Wheres Ptolemy or Hipparchus when you need them ? Found the following Lisp routine,(below the link) that you may want to try. Supposedly it works. User enters the arc, and number of segments. source: CADTutor.net (defun c:Segs (/ ENT EPAR I INC PTS UFLAG) (setq doc (cond (doc) ((vlagetActiveDocument (vlaxgetacadobject)))) segs (cond (segs) (10))) (while (cond ( (eq ‘ENAME (type ent)) (if (vlcatchallerrorp (princ ”\n Invalid Object ”) (vlaStartUndoMark doc) (setq inc (/ (vlaxcurvegetDistatParam ent ePar) (float segs)) i 1) (repeat (1+ segs) (entmake (append (list (cons 0 “LWPOLYLINE”) 
#9 posted 01182013 02:50 PM 
My question is how in the world you can have equal chords in a construct that has an increasing/decreasing radius around the entire circumference?  "woodworker with an asterisk" 
#10 posted 01182013 02:57 PM 
I like Dave’s idea of using the dressmaker’s tape. It’s simple, foolproof, and takes out all the hard math.   The mightiest oak in the forest is just a little nut that held its ground. 
#11 posted 01182013 02:58 PM 
As for drawing an ellipse, the simplest way to think of it is to think of a moving pencil drawn tight against a loop of string placed around two nails. Keep the pencil tight as you move it around the two nails, and you soon have an ellipse. The loop of string is a constant length, and the distance between the nails is a constant length. From that you can deduce that as one radius (distance from the nail to the pencil) increases, the other decreases by the same amount. So, you could plot 48 points around the nails using this method, then draw three point arcs around that, and have your 24 chords….  "woodworker with an asterisk" 
#12 posted 01182013 03:21 PM 
I’m confused. A chord is a straight line connecting two points on a curve. So when you say “equal chords” do you mean you want 24 lines of equal length? Or are you just trying to divide an ellipse into 24 “pie wedges”?  Charlie M. "Woodworking  patience = firewood"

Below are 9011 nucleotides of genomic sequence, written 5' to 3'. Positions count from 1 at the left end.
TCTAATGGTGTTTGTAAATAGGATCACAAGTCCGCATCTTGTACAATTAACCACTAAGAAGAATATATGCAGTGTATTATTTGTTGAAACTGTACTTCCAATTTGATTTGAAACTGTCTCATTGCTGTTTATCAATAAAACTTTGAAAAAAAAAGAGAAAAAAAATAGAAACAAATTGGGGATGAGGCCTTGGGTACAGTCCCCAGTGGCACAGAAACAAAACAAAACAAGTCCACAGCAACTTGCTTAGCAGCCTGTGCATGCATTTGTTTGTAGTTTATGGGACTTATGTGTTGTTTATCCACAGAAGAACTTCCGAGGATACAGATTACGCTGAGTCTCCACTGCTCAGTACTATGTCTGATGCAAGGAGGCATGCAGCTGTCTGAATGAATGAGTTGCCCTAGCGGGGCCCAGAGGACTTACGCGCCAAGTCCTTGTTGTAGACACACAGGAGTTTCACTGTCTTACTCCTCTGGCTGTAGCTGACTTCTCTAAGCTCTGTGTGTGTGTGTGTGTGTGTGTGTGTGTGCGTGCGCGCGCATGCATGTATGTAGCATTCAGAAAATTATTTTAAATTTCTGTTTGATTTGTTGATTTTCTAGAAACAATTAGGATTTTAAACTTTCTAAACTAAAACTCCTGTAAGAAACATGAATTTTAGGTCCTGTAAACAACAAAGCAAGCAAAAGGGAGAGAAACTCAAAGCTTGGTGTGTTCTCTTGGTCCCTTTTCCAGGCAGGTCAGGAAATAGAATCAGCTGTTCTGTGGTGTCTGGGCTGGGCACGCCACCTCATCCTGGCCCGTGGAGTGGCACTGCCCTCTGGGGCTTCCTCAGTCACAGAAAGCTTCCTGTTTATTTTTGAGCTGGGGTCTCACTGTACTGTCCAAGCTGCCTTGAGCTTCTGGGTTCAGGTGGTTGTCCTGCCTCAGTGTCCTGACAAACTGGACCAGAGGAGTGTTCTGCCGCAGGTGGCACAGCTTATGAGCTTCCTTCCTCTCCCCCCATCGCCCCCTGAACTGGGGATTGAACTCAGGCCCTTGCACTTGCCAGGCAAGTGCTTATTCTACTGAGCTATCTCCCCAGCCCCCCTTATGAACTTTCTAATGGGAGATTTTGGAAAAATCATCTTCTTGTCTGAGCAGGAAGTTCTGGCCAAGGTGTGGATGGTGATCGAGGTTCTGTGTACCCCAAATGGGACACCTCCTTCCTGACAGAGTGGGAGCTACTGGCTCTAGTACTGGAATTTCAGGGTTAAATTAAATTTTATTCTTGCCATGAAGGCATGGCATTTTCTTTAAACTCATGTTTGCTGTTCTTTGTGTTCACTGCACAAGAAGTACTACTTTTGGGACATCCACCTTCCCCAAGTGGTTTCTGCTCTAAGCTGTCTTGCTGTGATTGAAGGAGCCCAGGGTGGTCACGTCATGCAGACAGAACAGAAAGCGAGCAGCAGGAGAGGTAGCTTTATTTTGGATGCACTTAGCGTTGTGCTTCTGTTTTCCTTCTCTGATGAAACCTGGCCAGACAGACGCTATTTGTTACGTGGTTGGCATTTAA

#13 posted 01182013 03:21 PM 
If in fact you are just looking to divide the ellipse into 24 equal lengths, the divide command in autocad will take care of that 
#14 posted 01182013 04:54 PM 
If you want 24 equal cords around the circumference couldn’t you simply draw the ellipse that you want to use along with it’s major and minor diameters and then simply take a pair of dividers and go to work until you got the points set at the right distance where the dividers will do the job for you. As a matter of fact the two diameters separate the circumference into four equal curves so what you want is six equal chords on each section. With a pair of dividers it shouldn’t take long at all to find the length that works. Or maybe I’m missing something in my thinking. helluvawreck aka Charles  If a man does not keep pace with his companions, perhaps it is because he hears a different drummer. Let him step to the music which he hears, however measured or far away. Henry David Thoreau 
#15 posted 01182013 04:58 PM 
Try Turbocad it’s very inexpensive and I have used it for years. It’s not at all difficult to learn. helluvawreck aka Charles  If a man does not keep pace with his companions, perhaps it is because he hears a different drummer. Let him step to the music which he hears, however measured or far away. Henry David Thoreau